Raising the cost of ICT products by levying tariffs on ICT imports from China would reduce growth in U.S. ICT investments, which would lower productivity growth, and thus economic growth.
Rather than slow down technological disruption to protect a small number of workers at the expense of the vast majority who are benefiting, policymakers should focus on doing significantly more to help those who are displaced transition successfully into new jobs and occupations.
Available April 6 from MIT Press, this provocative book argues that small businesses are not the drivers of our prosperity. Big firms are better for job creation, productivity, innovation, and most other economic benefits. Governments should stop tipping the scales toward small and adopt “size neutral” policies that encourage companies of all sizes to grow.
ITIF has conducted in-depth analyses showing that while superior productivity growth did contribute to U.S. manufacturing job losses, the bigger factor was unfair foreign trade practices and the U.S. manufacturing sector’s lack of competitiveness.
Brazil, China, Indonesia, Russia, and Vietnam fielded some of the year’s worst innovation mercantilist policies. Their targets included Internet-based services, electric vehicles, biopharmaceuticals, computers and electronics.
No one has done more to shape the narrative about income inequality in America than economist Thomas Piketty. But he and his colleagues have been making questionable methodological choices that maximize the jarring effect of their findings.
Life-sciences companies grow best in locations that can combine qualities like a good business environment, skilled workers, strong research universities, and available capital. Strengthening these and related factors can give states a stronger competitive advantage.
Most competitiveness strategies focus on broad measures such as improving the business environment or supporting better factor inputs for firms. While necessary, these steps do not constitute an effective competitiveness strategy. Policymakers must go much deeper.
All states, but especially the laggards, would benefit from policies to attract more industry research funding, particularly as such funding appears to generate technology-based economic activity.
While there is much excitement about autonomous vehicles, connected vehicles hold much more promise over the next decade or so. However, absent proactive public policies, especially to enable infrastructure to “talk” to vehicles, the development and adoption of connected vehicles will be suboptimal.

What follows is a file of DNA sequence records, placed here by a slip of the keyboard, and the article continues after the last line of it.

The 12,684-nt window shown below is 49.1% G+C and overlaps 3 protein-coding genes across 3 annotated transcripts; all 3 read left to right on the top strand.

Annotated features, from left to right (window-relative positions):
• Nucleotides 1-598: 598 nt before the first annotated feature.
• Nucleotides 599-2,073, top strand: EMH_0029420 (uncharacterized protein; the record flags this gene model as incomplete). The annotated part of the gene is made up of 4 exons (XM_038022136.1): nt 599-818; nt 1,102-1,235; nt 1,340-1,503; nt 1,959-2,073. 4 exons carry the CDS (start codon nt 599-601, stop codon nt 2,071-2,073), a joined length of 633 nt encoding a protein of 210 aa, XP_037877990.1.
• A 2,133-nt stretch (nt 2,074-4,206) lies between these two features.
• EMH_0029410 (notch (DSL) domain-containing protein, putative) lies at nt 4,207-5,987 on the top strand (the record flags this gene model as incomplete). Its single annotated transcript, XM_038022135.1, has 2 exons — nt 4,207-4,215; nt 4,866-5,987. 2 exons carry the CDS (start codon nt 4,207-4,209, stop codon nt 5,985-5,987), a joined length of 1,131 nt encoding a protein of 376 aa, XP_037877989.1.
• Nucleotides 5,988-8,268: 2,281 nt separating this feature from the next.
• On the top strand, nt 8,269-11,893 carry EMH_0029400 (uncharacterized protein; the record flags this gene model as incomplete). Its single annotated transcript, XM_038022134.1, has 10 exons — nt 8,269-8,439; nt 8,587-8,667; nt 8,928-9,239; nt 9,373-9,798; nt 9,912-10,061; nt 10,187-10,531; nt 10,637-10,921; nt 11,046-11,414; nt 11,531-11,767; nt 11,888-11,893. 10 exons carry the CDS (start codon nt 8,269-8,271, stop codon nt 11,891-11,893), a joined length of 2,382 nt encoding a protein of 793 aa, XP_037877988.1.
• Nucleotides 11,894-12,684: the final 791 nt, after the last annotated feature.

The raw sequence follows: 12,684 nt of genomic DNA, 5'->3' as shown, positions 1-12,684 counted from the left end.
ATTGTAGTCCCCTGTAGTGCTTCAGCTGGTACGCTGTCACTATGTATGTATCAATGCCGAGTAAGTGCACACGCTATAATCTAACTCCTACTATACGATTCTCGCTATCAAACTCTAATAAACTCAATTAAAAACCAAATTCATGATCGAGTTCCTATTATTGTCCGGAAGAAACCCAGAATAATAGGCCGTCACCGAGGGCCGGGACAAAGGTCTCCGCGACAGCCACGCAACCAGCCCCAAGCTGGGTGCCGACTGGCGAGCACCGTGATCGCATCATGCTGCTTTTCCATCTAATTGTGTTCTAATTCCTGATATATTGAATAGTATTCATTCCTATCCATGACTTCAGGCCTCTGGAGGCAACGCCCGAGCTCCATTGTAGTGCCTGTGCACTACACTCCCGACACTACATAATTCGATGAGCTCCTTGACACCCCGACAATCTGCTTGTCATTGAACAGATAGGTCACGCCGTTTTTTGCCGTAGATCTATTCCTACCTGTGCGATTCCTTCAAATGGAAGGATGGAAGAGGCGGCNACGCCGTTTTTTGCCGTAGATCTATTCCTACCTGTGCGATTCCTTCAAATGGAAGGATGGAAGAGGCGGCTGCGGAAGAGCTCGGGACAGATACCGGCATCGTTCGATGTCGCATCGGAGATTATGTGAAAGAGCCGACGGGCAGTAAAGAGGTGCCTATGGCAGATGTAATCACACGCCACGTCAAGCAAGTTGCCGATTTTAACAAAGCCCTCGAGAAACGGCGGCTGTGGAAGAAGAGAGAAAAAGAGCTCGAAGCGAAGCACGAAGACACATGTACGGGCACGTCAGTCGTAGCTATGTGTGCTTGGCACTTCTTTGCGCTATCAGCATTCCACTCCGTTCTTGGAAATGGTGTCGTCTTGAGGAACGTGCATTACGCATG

The number of technology-based start-ups surged 47 percent in the last decade. These firms still account for a relatively small share of all businesses, but they have an outsized impact on economic growth, because they provide better-paying, longer-lasting jobs than other start-ups, and they contribute more to innovation, productivity, and competitiveness.
A year after ITIF first collected data on the most popular federal websites, more than nine out of 10 continue to fall short of government and industry standards for design and development.
The Advanced Research Projects Agency – Energy (ARPA-E) more effectively generates new ideas that are useful to energy innovators than its older brethren in the federal R&D establishment, and it bridges the gap between research and use in ways that these other agencies simply do not.
The State New Economy Index uses 25 indicators to measure the extent to which state economies are knowledge-based, globalized, entrepreneurial, IT-driven, and innovation-oriented.
While local governments can and should manage much of the evolution to “smart cities,” national governments have an important role to play as well in accelerating and coordinating their development. Indeed, the long-term success of smart cities will likely depend on whether national governments support their development.
China’s systematic mercantilism is a threat to the U.S. economy and the very soul of the global trading system. America cannot respond with either flaccid appeasement or economic nationalism; it must assemble an international coalition that pressures China to stop rigging markets and start competing on fair terms.
Contrary to popular perceptions, the labor market is not experiencing unprecedented technological disruption. In fact, occupational churn in the United States is at a historic low. It is time stop worrying and start accelerating productivity with more technological innovation.
While data-driven innovation is a global phenomenon, some regions are better poised to enjoy the resulting benefits because they have invested in and supported the conditions necessary to succeed in the data economy. This is also true within the United States.
A growing number of countries are making it more expensive and time consuming, if not illegal, to transfer data overseas. This reduces economic growth and undercuts social value.
There is considerable confusion about the potential effects of emerging technologies such as robotics and artificial intelligence on employment. This primer outlines 13 key points to understand about that interaction.
Productivity is the key to improving living standards—so policymakers should ignore conventional economists who say there is little government can do about it and instead make it the principal goal of economic policy.
America’s innovation-driven, high-tech economy isn’t concentrated around a few hubs like Silicon Valley; it is widely diffused—and every state and congressional district has a stake in its success.
A menu of actionable ideas for the Trump administration and 115th Congress to foster innovation, growth, and progress.
This book delivers a critical wake-up call: a fierce global race for innovation advantage is under way, and while other nations are making support for technology and innovation a central tenet of their economic strategies and policies, America lacks a robust innovation policy.